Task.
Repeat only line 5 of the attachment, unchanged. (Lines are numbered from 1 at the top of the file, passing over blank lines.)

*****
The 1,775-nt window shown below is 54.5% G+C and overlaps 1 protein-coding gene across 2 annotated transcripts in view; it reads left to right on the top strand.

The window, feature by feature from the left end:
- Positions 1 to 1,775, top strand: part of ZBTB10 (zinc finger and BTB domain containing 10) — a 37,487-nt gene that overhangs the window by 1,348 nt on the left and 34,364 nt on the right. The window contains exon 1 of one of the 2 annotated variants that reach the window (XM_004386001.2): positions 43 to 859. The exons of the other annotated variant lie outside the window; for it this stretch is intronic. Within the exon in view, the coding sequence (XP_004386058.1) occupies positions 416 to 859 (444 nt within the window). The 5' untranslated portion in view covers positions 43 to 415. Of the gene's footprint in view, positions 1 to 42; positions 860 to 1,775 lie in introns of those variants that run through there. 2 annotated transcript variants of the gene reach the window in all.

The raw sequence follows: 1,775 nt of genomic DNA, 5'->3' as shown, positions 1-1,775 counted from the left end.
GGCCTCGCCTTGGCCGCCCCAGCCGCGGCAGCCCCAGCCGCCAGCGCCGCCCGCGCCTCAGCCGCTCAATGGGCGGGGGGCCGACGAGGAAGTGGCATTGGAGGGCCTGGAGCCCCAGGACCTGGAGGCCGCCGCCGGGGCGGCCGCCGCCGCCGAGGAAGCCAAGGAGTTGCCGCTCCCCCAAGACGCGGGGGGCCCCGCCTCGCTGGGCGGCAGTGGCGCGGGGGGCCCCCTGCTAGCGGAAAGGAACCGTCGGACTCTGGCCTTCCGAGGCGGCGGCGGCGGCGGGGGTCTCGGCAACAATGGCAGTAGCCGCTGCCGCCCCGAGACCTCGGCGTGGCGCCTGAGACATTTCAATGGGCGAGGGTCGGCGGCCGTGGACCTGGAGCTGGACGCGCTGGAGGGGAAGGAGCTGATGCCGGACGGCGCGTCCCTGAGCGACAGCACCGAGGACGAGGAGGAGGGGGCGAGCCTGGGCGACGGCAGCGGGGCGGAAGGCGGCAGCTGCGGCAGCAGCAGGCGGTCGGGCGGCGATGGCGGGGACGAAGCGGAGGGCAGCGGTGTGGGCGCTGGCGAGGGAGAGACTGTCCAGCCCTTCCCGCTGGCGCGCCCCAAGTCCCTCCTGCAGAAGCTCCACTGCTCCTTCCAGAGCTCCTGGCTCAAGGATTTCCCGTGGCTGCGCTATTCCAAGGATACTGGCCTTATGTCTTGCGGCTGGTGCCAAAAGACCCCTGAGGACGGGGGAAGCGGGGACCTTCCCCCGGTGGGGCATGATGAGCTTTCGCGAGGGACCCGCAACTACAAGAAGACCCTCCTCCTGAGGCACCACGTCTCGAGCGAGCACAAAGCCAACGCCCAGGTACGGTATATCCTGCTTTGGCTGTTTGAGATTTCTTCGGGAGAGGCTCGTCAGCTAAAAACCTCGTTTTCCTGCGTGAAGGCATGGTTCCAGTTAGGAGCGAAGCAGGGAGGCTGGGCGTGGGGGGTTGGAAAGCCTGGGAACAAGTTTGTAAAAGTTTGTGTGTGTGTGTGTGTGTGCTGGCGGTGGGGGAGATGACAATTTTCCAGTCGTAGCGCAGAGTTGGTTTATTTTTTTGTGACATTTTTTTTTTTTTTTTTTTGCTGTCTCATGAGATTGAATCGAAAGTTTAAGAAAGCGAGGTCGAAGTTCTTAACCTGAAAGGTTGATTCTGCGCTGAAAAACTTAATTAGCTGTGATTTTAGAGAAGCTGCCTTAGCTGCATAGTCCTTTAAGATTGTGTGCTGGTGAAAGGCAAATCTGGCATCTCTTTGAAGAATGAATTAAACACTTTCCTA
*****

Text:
GGCCTCGCCTTGGCCGCCCCAGCCGCGGCAGCCCCAGCCGCCAGCGCCGCCCGCGCCTCAGCCGCTCAATGGGCGGGGGGCCGACGAGGAAGTGGCATTGGAGGGCCTGGAGCCCCAGGACCTGGAGGCCGCCGCCGGGGCGGCCGCCGCCGCCGAGGAAGCCAAGGAGTTGCCGCTCCCCCAAGACGCGGGGGGCCCCGCCTCGCTGGGCGGCAGTGGCGCGGGGGGCCCCCTGCTAGCGGAAAGGAACCGTCGGACTCTGGCCTTCCGAGGCGGCGGCGGCGGCGGGGGTCTCGGCAACAATGGCAGTAGCCGCTGCCGCCCCGAGACCTCGGCGTGGCGCCTGAGACATTTCAATGGGCGAGGGTCGGCGGCCGTGGACCTGGAGCTGGACGCGCTGGAGGGGAAGGAGCTGATGCCGGACGGCGCGTCCCTGAGCGACAGCACCGAGGACGAGGAGGAGGGGGCGAGCCTGGGCGACGGCAGCGGGGCGGAAGGCGGCAGCTGCGGCAGCAGCAGGCGGTCGGGCGGCGATGGCGGGGACGAAGCGGAGGGCAGCGGTGTGGGCGCTGGCGAGGGAGAGACTGTCCAGCCCTTCCCGCTGGCGCGCCCCAAGTCCCTCCTGCAGAAGCTCCACTGCTCCTTCCAGAGCTCCTGGCTCAAGGATTTCCCGTGGCTGCGCTATTCCAAGGATACTGGCCTTATGTCTTGCGGCTGGTGCCAAAAGACCCCTGAGGACGGGGGAAGCGGGGACCTTCCCCCGGTGGGGCATGATGAGCTTTCGCGAGGGACCCGCAACTACAAGAAGACCCTCCTCCTGAGGCACCACGTCTCGAGCGAGCACAAAGCCAACGCCCAGGTACGGTATATCCTGCTTTGGCTGTTTGAGATTTCTTCGGGAGAGGCTCGTCAGCTAAAAACCTCGTTTTCCTGCGTGAAGGCATGGTTCCAGTTAGGAGCGAAGCAGGGAGGCTGGGCGTGGGGGGTTGGAAAGCCTGGGAACAAGTTTGTAAAAGTTTGTGTGTGTGTGTGTGTGTGCTGGCGGTGGGGGAGATGACAATTTTCCAGTCGTAGCGCAGAGTTGGTTTATTTTTTTGTGACATTTTTTTTTTTTTTTTTTTGCTGTCTCATGAGATTGAATCGAAAGTTTAAGAAAGCGAGGTCGAAGTTCTTAACCTGAAAGGTTGATTCTGCGCTGAAAAACTTAATTAGCTGTGATTTTAGAGAAGCTGCCTTAGCTGCATAGTCCTTTAAGATTGTGTGCTGGTGAAAGGCAAATCTGGCATCTCTTTGAAGAATGAATTAAACACTTTCCTA